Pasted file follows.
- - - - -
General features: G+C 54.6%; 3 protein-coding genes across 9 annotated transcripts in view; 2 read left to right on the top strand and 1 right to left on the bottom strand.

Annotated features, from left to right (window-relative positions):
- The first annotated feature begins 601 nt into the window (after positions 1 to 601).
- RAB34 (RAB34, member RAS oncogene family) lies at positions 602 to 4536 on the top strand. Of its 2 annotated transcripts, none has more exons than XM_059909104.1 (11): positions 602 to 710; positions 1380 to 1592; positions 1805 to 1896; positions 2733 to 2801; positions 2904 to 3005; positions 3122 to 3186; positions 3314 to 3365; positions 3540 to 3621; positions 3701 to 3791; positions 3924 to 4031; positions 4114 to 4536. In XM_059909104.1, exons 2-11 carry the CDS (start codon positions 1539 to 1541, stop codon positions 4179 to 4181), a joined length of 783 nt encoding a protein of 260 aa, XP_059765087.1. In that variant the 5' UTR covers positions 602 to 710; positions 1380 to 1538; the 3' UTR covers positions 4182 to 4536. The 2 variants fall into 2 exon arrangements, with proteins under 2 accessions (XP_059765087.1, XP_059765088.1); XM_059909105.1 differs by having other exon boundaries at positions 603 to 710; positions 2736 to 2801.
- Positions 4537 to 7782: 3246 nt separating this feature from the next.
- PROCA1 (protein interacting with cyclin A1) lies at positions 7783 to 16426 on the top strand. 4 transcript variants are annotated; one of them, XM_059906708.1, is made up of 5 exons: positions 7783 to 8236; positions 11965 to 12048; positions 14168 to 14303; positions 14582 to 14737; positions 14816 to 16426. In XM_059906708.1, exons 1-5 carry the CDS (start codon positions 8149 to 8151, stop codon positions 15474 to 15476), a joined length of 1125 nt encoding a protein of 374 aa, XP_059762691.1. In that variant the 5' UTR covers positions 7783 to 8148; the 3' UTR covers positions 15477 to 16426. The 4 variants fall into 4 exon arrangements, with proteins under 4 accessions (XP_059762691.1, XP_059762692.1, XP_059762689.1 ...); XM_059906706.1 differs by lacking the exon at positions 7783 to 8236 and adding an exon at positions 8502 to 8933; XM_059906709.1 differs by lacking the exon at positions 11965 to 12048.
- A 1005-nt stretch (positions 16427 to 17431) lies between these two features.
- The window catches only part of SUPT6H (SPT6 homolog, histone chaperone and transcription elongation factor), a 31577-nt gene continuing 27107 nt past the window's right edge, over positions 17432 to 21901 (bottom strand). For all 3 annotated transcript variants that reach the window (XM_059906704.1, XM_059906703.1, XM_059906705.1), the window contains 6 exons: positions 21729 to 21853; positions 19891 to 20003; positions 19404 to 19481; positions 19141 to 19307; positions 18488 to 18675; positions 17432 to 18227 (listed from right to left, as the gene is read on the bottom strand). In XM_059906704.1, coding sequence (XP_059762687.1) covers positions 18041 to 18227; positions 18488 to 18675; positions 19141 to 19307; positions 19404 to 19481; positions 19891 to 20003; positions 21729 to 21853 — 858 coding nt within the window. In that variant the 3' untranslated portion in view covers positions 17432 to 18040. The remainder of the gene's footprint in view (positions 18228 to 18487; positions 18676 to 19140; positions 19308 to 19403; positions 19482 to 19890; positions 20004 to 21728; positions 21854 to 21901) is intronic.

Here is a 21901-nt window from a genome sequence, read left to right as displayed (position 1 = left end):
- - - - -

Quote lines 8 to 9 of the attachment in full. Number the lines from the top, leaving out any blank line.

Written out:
- The window catches only part of SUPT6H (SPT6 homolog, histone chaperone and transcription elongation factor), a 31577-nt gene continuing 27107 nt past the window's right edge, over positions 17432 to 21901 (bottom strand). For all 3 annotated transcript variants that reach the window (XM_059906704.1, XM_059906703.1, XM_059906705.1), the window contains 6 exons: positions 21729 to 21853; positions 19891 to 20003; positions 19404 to 19481; positions 19141 to 19307; positions 18488 to 18675; positions 17432 to 18227 (listed from right to left, as the gene is read on the bottom strand). In XM_059906704.1, coding sequence (XP_059762687.1) covers positions 18041 to 18227; positions 18488 to 18675; positions 19141 to 19307; positions 19404 to 19481; positions 19891 to 20003; positions 21729 to 21853 — 858 coding nt within the window. In that variant the 3' untranslated portion in view covers positions 17432 to 18040. The remainder of the gene's footprint in view (positions 18228 to 18487; positions 18676 to 19140; positions 19308 to 19403; positions 19482 to 19890; positions 20004 to 21728; positions 21854 to 21901) is intronic.

Here is a 21901-nt window from a genome sequence, read left to right as displayed (position 1 = left end):